Manawatu shows how rural banking works
New Zealand is an agri-commerce powerhouse in the eyes of our Asia-Pacific neighbours, with Manawatu proving to be the best example.
An international delegation got the inside scoop on New Zealand's agricultural sector this week, touring farms, banks and questioning industry experts in Palmerston North.
As part of a Massey University pilot programme, bank managers and policy makers from the Philippines, India and Bangladesh travelled to New Zealand for first-hand experience of financing in the farming sector.
The trip is part of a programme, led by Massey's Centre for Professional and Continuing Education (Pace) and the Centre for Training and Research for Agricultural Banking (Centrab). Nearly 60 institutions are involved, including top central and commercial banks, as well as government departments, in more than 20 countries across the Asia-Pacific region.
The pilot is a short course in rural banking and finance aimed at New Zealand's international partners.
Pace programme co-ordinator for international study tours Christina Baldarelli said that as well as the formal side of things, the international visitors chatted with Manawatu farmers about their perspectives of how agricultural lending policies allowed Kiwi farmers to live off the land and make profit. "It's really a showing of best practices for some countries who might not have such forward mobility as we do."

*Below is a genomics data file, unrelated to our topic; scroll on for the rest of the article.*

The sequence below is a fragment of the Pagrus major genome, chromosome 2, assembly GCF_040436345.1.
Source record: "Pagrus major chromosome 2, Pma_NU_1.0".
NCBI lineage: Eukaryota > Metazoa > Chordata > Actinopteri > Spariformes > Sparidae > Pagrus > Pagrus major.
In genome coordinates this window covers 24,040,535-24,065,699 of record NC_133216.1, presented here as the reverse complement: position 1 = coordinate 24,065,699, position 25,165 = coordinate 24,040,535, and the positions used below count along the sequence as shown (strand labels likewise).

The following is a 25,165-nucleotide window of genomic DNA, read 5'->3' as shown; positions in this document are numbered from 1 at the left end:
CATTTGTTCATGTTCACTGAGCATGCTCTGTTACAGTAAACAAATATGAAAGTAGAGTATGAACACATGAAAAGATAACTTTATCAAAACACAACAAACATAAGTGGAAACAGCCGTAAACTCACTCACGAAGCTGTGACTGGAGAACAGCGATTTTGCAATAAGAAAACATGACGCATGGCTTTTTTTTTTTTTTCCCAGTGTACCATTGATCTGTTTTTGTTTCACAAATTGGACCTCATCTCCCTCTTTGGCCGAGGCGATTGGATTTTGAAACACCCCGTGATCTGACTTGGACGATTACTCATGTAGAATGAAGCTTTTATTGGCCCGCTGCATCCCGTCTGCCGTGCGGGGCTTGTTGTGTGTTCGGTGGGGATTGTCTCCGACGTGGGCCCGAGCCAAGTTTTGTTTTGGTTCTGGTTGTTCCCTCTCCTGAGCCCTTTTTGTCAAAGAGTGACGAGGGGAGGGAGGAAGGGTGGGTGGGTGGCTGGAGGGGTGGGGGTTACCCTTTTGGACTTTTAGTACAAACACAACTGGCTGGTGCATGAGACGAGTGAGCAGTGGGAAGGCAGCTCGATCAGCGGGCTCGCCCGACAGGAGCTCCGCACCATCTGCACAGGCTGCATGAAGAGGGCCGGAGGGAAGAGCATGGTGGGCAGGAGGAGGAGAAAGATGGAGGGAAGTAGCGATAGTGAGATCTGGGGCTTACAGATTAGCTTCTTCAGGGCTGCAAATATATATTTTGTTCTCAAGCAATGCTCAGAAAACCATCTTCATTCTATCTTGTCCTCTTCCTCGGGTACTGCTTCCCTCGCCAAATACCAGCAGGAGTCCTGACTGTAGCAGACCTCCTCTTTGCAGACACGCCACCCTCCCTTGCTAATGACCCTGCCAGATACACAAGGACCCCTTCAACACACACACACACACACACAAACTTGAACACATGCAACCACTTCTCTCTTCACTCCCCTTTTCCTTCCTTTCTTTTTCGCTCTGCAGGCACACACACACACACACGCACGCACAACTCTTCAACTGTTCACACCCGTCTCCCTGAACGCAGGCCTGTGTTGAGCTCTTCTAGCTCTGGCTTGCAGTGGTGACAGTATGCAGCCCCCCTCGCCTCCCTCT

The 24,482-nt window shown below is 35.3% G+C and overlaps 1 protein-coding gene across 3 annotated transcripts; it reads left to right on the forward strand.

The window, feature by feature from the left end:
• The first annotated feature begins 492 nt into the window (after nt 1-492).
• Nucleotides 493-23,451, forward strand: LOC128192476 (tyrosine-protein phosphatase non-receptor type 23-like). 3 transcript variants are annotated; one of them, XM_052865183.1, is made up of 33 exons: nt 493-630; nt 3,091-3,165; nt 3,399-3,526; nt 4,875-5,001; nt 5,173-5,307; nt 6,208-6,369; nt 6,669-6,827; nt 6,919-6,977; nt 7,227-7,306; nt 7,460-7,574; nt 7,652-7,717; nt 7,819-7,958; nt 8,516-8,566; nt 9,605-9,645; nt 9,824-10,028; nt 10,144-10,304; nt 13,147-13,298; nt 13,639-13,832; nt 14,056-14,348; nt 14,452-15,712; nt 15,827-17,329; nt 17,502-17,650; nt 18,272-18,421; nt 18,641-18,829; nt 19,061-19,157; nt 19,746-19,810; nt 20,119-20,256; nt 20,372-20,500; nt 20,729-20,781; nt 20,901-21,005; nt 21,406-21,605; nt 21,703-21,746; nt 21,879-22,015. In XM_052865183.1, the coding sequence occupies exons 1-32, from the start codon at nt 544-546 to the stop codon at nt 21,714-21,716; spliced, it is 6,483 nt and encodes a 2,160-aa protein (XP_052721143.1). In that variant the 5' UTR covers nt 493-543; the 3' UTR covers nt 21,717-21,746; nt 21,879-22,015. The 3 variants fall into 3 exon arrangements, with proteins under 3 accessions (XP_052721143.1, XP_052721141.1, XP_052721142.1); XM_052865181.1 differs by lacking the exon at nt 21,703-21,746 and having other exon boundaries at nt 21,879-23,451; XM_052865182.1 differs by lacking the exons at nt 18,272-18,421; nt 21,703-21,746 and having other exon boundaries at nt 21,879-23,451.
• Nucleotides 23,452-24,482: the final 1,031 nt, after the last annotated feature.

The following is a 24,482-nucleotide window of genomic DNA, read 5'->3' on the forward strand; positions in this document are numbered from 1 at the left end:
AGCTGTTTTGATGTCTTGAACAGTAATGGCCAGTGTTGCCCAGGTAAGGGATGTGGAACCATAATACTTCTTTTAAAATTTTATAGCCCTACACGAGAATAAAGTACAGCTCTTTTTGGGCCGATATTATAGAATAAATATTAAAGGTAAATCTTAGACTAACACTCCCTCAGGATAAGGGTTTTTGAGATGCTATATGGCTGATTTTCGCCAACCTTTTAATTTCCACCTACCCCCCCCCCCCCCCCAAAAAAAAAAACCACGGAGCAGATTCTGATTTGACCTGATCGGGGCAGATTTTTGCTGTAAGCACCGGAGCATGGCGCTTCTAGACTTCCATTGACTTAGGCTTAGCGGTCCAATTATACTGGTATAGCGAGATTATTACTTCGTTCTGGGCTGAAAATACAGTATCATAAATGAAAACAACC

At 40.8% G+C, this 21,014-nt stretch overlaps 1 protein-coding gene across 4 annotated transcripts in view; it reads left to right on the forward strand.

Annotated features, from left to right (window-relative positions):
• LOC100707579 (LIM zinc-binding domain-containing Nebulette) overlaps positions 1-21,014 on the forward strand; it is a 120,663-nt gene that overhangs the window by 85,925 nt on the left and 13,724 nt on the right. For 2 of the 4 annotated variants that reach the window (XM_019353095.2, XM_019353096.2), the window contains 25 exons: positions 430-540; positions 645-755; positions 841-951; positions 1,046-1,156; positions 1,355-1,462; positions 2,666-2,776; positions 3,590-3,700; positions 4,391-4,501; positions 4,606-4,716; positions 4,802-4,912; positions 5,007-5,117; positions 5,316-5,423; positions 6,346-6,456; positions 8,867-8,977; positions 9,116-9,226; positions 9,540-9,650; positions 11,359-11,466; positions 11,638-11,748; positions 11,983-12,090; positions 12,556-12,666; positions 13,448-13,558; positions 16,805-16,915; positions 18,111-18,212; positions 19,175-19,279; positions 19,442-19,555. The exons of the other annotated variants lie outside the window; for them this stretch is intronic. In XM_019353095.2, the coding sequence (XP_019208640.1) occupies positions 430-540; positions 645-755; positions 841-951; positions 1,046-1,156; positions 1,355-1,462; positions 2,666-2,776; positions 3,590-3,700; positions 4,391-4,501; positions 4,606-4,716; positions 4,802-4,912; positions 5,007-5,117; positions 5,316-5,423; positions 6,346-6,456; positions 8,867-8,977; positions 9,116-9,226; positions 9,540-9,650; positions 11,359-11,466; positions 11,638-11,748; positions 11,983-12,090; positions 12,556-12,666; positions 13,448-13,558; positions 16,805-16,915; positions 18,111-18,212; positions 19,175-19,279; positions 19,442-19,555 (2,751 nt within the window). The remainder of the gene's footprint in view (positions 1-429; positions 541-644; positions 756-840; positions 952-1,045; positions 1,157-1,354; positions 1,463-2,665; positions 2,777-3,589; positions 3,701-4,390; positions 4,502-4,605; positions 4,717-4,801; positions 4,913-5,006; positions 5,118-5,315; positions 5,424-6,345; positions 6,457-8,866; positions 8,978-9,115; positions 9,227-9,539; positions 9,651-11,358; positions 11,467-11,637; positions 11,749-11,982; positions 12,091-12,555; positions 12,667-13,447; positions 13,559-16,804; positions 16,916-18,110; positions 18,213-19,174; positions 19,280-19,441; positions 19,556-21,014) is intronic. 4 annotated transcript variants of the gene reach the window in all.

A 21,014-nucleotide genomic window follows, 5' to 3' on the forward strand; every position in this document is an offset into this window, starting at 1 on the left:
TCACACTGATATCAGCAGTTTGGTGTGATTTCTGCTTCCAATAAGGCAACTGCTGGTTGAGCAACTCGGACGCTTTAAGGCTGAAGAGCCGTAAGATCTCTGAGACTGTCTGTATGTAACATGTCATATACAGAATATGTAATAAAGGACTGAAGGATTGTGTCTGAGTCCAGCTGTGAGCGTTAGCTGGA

Palmerston North was the perfect place to do this, with New Zealand agri-commerce in action in provincial Manawatu, she said.
"It's a rural community that provides a lot of rural banking and funding resources to the farming community."
Land Bank of the Philippines president Gilda Pico, who is the head of the country's biggest government bank, took part in the pilot. Land Bank financed many agricultural loans and was one of the country's biggest lenders to small farmers, Ms Pico said.
"We joined this programme because we want to see the best practices in New Zealand as far as rural banking is concerned and maybe we can adopt some of the practices in our country."